There were certain things I correctly predicted about becoming a father, but after nearly five bleary months I can confirm there's been one thing that absolutely blindsided me.
It wasn't that we'd never again enjoy an unbroken night's sleep, that's for damn sure. That fact was rubbed into my face from the second my wife and I announced we had a Streetling on the way, usually phrased by jerks as "well, you'd better get all your sleeping in now, ho ho ho". Which, for the record, doesn't work - although dammit, we tried.
And it wasn't a surprise to discover every waking moment would now be overlaid with a low-level but ever present anxiety about whether our child is in imminent peril, vastly amplified by that infant first aid course we did. And that's despite now knowing what to do in the admittedly unlikely event we find an antsy king brown in his cot.
I did arrogantly pretend we'd absolutely still go out and do stuff in this magnificent and unaffordable city, ambitiously announcing to friends that we should all go see Teenage Fanclub at Taronga together while circling the gigs in the Sydney Festival program that looked particularly interesting. I'm told they were all great.
I did vaguely wonder if having a child would soften my politics, but so far it seems like the opposite is true. Governmental decisions I'd once have been annoyed by are now downright infuriating, possibly because I'm worried about the long term effects they will have on the country my son will grow up in, and more likely because I've had four hours sleep and no longer have as much patience for smug men refusing to answer direct questions on 7.30.
As someone who works from home and is easily distracted, I correctly predicted my work rate would suffer. And at the risk of painting my child as a leaner rather than a lifter, I was right to assume that he'd be costing us a lot more than he earns.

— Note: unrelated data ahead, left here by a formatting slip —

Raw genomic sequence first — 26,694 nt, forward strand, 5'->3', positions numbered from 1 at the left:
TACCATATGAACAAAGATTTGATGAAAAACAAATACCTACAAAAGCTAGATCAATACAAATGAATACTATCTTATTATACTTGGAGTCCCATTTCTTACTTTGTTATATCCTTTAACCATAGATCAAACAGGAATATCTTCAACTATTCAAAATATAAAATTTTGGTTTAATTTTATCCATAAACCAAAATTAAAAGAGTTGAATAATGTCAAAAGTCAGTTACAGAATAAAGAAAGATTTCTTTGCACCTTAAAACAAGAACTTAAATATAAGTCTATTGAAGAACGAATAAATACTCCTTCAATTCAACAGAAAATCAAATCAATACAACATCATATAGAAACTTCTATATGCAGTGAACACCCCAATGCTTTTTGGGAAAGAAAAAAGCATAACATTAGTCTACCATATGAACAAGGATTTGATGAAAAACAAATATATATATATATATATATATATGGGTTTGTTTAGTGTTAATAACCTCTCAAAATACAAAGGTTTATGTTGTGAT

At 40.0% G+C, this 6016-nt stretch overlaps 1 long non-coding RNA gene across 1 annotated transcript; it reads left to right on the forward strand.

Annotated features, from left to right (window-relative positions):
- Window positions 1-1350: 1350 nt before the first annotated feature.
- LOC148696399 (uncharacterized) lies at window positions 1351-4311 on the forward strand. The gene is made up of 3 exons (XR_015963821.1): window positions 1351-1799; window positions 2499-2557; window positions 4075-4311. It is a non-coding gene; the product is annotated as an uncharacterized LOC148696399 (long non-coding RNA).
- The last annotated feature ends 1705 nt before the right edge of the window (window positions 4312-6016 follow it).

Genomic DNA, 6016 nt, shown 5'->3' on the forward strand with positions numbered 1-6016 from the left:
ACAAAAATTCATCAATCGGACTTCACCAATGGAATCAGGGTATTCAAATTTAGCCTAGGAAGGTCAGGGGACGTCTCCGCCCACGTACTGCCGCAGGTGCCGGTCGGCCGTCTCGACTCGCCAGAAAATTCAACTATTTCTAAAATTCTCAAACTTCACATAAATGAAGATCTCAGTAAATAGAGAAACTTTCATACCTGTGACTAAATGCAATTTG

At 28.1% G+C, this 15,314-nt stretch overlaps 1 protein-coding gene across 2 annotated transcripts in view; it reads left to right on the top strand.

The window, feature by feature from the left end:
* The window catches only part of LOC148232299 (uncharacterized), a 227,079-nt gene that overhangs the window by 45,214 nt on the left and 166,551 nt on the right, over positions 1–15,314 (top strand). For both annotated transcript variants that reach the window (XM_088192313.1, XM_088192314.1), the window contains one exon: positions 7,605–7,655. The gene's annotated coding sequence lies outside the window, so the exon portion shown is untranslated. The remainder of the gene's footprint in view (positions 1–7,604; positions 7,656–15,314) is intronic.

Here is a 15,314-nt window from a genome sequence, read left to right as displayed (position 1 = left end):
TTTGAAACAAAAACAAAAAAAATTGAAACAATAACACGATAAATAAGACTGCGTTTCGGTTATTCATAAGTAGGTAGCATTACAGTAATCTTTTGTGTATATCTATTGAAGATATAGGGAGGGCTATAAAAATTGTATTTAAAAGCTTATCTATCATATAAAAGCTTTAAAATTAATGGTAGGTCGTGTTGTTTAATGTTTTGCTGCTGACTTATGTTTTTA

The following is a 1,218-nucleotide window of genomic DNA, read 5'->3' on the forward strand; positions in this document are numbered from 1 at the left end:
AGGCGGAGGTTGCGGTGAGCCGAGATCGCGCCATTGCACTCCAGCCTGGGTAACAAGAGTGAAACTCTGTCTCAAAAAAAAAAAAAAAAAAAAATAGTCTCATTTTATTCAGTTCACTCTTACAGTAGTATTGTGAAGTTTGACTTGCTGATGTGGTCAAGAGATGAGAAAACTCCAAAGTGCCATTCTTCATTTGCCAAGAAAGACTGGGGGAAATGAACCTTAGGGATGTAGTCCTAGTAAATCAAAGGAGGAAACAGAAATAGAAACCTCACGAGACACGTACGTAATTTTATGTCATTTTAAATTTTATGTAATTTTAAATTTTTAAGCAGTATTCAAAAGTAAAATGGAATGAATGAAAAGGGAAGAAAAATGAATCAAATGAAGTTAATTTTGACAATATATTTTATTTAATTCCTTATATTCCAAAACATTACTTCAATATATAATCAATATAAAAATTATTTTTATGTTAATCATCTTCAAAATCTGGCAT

On the plus side, I also knew I'd love the absolute heck out of him, confidently basing this prediction on the degree to which I adore my nephews and nieces and the offspring of friends. Kids, in my experience, are universally awesome. And I knew that my wife would be amazing, and vastly better organised than I am.
But here's the thing that completely surprised me: I had no idea just how much laughing I'd be doing each and every day.
It turns out my son is the most entertaining human being that has ever lived - you know, just like every other child.
I confess that more than once we have wished, getting up for the first feed at around 5am, that we'd be confronted by a flamboyantly dressed David Bowie announcing that he's taken our child and that we now have thirteen hours to solve his Labyrinth (not least because I'm confident we'd be able to get our heads down for a couple of hours first).
But when James catches sight of us shuffling up to this cot and his face breaks into that joyful, gummy smile, I can't help but chuckle and suddenly insufficient sleep doesn't feel like such a hardship.
When he puffs into delighted giggles at having his feet tickled, or stares with a combination of pride and genuine surprise at having turned himself over, I burst out laughing. When he defiantly spits out his dummy, or kicks a sock off his foot and then grins like he's thrown a surprise three-pointer, I cackle like a man possessed. And nappy changes are as rich in comedy as they are in... um, other things.
And I realise we're impossibly lucky to have such a happy, healthy son, and I appreciate that the three of us have barely taken the first steps on this particular life-long marathon. It might not always be quite so hilarious, since there are so many challenges to come. Physics homework, for example. Schoolyard crushes. Climate change. Teeth. The list goes on.
And I know plenty of parents-to-be who are understandably anxious about the way their life is about to change, dramatically and forever, and who could do with some reassurance that the compromises are worthwhile.
So this is my sole nugget of wisdom borne of experience that I have to offer: among all the predictable pressures of parenthood, expect to be doing a lot of laughing.
And nappy changes, obviously.